The goal is to make sure the 68-year-old Bayern coach can crown his career by winning "the triple" – the Bundesliga title, the German Cup and the Champions League.

In Wembley, coach Heynckes can almost field his best squad. Only midfielder Toni Kroos and defender Holger Badstuber are injured. So pundits are expecting no surprises in the Bayern line-up.

After a record breaking Bundesliga season, having scored 11 unanswered Champions League goals since the quarterfinals, and after thrashing powerful Barcelona in the semis, it is not surprising that the Bayern players are brimming with confidence and firmly believe that the key to success is in their hands.

"It is up to us to play to our full potential," Schweinsteiger told journalists in a show of determination. "Of course we respect Dortmund and know what they are capable of, but I am convinced that whether we win or lose the Champions League is completely up to us."

The Bayern players are ready. "Staying focused" has become their mantra. Bayern has been craving this title for so long, they believe they deserve it and it is time to bring the trophy home for the first time since 2001.

Not afraid of the big bad wolf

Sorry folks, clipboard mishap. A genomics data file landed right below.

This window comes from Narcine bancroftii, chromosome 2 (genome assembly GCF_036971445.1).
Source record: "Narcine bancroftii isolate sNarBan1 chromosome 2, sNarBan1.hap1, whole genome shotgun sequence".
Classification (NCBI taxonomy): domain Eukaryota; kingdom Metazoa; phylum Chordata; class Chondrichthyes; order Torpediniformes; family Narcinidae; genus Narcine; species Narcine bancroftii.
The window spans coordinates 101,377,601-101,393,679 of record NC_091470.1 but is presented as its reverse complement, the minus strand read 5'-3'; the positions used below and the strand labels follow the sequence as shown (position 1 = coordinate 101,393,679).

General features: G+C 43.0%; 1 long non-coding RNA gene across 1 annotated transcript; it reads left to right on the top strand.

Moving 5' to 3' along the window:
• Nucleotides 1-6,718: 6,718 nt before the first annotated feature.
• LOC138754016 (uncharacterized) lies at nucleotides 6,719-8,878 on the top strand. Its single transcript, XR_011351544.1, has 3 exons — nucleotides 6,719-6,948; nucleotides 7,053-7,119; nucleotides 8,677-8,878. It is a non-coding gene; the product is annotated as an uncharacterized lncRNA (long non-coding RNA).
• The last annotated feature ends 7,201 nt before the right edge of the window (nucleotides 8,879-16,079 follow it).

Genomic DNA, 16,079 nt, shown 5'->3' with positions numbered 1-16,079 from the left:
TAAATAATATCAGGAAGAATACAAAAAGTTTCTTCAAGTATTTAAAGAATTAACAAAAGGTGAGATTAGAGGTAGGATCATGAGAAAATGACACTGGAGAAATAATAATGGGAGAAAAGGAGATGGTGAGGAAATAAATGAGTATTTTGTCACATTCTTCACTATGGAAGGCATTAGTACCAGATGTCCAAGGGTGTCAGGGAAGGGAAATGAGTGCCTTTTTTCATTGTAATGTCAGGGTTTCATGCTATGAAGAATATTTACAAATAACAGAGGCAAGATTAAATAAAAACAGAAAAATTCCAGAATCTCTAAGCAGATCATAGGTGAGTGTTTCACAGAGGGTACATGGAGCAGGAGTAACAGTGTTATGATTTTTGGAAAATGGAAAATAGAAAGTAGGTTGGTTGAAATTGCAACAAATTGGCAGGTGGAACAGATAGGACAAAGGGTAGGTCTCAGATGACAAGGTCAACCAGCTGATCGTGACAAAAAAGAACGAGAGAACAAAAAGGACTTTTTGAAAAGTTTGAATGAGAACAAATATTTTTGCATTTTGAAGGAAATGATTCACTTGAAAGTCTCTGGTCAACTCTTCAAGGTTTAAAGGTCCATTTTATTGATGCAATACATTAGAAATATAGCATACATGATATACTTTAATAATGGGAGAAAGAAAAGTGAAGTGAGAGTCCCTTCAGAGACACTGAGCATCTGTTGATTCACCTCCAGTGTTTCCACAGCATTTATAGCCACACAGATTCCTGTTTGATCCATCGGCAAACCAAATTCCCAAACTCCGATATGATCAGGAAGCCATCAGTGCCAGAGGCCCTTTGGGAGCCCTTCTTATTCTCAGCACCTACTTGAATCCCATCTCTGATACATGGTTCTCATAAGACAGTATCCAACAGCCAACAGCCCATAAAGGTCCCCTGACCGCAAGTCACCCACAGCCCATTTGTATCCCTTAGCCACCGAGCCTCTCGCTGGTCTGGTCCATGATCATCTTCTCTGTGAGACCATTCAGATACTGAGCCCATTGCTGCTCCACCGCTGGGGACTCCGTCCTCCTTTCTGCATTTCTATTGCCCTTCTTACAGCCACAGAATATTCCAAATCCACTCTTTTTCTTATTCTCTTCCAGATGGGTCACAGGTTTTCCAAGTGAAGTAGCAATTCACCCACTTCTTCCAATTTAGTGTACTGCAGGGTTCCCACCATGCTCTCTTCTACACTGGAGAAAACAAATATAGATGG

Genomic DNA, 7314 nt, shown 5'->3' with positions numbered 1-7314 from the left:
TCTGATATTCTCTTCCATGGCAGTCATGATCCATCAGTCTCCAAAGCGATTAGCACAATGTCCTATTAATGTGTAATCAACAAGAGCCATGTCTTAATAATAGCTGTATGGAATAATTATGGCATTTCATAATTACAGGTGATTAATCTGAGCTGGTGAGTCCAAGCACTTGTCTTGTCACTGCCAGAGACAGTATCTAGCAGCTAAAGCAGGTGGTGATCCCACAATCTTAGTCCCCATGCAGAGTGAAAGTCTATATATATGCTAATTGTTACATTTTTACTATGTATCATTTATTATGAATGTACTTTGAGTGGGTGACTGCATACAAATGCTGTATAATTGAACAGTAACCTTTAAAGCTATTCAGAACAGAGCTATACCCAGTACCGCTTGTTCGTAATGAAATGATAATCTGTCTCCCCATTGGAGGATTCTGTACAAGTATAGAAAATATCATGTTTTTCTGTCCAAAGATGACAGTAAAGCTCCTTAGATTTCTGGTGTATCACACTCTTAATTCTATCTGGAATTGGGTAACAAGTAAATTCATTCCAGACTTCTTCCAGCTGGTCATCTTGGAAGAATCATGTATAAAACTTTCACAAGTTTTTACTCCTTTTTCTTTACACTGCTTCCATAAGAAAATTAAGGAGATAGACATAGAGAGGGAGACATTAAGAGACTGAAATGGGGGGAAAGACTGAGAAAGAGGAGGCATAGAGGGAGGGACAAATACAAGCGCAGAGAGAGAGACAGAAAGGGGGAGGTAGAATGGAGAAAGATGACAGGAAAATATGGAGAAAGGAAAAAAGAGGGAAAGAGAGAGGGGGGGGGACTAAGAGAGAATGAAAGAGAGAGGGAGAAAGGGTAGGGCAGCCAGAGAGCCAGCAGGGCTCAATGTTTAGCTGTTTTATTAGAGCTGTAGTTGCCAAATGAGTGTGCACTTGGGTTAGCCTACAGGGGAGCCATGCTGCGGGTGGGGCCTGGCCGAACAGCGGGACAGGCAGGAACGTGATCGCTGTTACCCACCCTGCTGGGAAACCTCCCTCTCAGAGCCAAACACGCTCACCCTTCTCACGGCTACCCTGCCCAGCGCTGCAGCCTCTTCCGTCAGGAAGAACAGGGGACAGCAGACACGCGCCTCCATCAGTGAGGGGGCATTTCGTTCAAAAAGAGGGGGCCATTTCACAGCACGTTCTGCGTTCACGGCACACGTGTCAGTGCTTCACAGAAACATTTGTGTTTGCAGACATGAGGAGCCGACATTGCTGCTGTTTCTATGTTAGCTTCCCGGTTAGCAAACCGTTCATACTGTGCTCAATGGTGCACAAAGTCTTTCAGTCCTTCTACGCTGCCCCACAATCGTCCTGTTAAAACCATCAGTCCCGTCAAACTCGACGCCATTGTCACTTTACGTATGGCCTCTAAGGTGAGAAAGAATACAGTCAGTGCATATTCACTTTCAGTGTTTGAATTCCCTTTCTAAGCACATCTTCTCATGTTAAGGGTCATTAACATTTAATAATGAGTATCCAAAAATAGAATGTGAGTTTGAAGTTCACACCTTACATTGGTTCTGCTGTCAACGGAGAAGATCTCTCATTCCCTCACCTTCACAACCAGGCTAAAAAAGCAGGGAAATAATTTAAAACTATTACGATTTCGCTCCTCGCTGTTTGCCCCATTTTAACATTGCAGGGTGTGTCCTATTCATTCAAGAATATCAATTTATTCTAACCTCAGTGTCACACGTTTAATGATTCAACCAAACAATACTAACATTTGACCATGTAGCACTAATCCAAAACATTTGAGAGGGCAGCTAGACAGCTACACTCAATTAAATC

In Dortmund it's a different story: It seems everyone is still rubbing their eyes in disbelief and can't quite grasp that they have actually reached the Champions League final after their ignominious continental campaign last time around.

"Normally you have to take one step at a time to reach your goal," coach Jürgen Klopp said recently. "But we just made a giant step which nobody expected at the beginning of the season. But here we are now and we're not going to chicken out, we'll rise to the challenge and play football.”

Borussia Dortmund's Robert Lewandowski gestures as he celebrates after scoring a fourth goal against Real Madrid during their Champions League semi-final first leg soccer match at BVB stadium in Dortmund April 24, 2013. (Photo: REUTERS/Kai Pfaffenbach)